Alt-F4 #18 - The Road to Clusterio 2.0
As the year draws to a close, we picked two mod-related topics for this week’s 18th issue of Alt-F4. First, Hornwitser gives us some insight into the long development progress of Clusterio 2.0 and the challenges that it poses. Then, DedlySpyder talks about their process of developing a simple mod and the compatibility challenges they face.
I want to tell the story of how I ended up spending a year developing Clusterio 2.0, which still has a long way to go before a release. If you haven’t heard of Clusterio before, it’s open source server software written by Danielv123 (with contributions from around 30 others) that enables mods to interact across servers. It is perhaps best known for the Clusterio 60k event in 2018 where teleport chests were used to transfer items between some 46 Factorio servers in order to build a vanilla-like factory that could do 60k science per minute. These teleportation chests work like active provider and requester chests; one removes items from the game and puts them in shared cloud storage and the other takes items requested from that cloud storage and puts them in the game.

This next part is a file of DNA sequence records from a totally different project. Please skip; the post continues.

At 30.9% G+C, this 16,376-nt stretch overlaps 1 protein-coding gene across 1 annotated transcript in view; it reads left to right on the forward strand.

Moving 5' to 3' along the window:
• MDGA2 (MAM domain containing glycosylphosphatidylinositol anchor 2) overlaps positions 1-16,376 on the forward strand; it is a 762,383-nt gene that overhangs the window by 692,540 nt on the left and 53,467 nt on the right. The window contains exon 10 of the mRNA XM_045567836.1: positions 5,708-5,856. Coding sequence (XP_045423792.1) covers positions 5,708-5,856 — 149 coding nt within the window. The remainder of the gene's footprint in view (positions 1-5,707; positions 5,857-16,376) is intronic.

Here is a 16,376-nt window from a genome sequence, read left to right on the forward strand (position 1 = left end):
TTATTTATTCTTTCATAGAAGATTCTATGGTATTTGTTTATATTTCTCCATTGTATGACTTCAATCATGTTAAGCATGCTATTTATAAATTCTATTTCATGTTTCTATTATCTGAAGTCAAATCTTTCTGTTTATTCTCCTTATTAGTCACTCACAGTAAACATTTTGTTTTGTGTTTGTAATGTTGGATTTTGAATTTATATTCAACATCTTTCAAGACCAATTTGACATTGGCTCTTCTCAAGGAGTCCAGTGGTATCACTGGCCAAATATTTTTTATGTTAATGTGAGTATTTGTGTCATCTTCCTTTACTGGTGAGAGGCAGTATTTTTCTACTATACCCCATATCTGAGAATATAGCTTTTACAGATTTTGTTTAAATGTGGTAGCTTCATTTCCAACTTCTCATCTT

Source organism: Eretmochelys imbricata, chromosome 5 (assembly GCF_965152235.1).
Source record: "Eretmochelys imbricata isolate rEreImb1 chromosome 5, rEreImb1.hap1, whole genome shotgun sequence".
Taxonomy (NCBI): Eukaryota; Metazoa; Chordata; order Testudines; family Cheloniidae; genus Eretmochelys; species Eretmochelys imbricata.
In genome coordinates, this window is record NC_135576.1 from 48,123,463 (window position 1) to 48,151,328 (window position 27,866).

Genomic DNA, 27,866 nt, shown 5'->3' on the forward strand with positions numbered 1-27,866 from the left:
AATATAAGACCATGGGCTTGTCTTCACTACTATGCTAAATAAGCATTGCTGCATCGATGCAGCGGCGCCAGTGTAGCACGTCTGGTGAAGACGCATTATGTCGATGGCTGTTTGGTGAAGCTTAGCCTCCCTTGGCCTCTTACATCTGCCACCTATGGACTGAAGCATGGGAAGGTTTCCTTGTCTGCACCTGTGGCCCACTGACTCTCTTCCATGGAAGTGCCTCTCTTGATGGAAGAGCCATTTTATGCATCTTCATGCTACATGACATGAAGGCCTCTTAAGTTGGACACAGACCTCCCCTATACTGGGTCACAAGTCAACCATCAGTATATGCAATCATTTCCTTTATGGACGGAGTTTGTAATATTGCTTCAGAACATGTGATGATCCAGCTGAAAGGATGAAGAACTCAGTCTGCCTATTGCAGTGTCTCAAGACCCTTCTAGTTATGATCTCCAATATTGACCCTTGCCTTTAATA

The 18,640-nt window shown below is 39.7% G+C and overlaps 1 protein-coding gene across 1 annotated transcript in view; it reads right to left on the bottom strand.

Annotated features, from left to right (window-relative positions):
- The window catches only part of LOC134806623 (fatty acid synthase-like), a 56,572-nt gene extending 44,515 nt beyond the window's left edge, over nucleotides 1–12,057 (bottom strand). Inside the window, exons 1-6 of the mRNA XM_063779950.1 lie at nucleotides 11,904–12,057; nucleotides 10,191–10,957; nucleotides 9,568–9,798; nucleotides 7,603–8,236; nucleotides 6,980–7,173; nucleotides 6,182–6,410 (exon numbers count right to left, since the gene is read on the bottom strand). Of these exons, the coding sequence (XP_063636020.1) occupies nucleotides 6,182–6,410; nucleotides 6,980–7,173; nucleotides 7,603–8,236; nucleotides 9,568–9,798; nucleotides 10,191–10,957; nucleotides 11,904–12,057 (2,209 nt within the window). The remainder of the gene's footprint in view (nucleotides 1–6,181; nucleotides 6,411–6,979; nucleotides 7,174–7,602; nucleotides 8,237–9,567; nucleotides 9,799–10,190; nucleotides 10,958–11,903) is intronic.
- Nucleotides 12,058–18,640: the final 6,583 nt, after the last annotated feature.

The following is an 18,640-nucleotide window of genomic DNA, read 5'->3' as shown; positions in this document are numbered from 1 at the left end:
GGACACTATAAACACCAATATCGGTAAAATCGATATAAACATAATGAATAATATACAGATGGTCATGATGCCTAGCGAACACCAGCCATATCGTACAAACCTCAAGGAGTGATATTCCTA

Clusterio has always been composed of two parts: the gameplay interactions that are implemented in mod code and run inside the game, and the server-side infrastructure which deals with moving data between the various game servers. In the beginning, the server side was coded around handling the teleportation chests, but as development progressed and more and more features were added the idea of what Clusterio is changed from teleporting chests to a modular server-side platform for making such cross-server gameplay elements.
In July 2019, The Gridlock Cluster event was held. Instead of teleportation chests for transporting items between servers, there were trains that could teleport from the edge of one server to the edge of another server using teleporting train stops. The code for teleporting the trains was implemented by Godmave as a plugin to Clusterio.
Sadly, the code was plagued with issues, which is where I enter the picture.
I started out hacking on the Clusterio codebase back in July 2019 as part of trying to help the Gridlock team with the many issues they had. Servers were going down left and right, players were having issues, and new bugs and problems seemed to be cropping up by the hour. It was hectic, but there was also quite a lot of fun to be had. The event had sparked my interest in the code behind Clusterio, and after the event I took it upon myself to improve this code for the next event. That turned out to be a far greater project than I could possibly have imagined.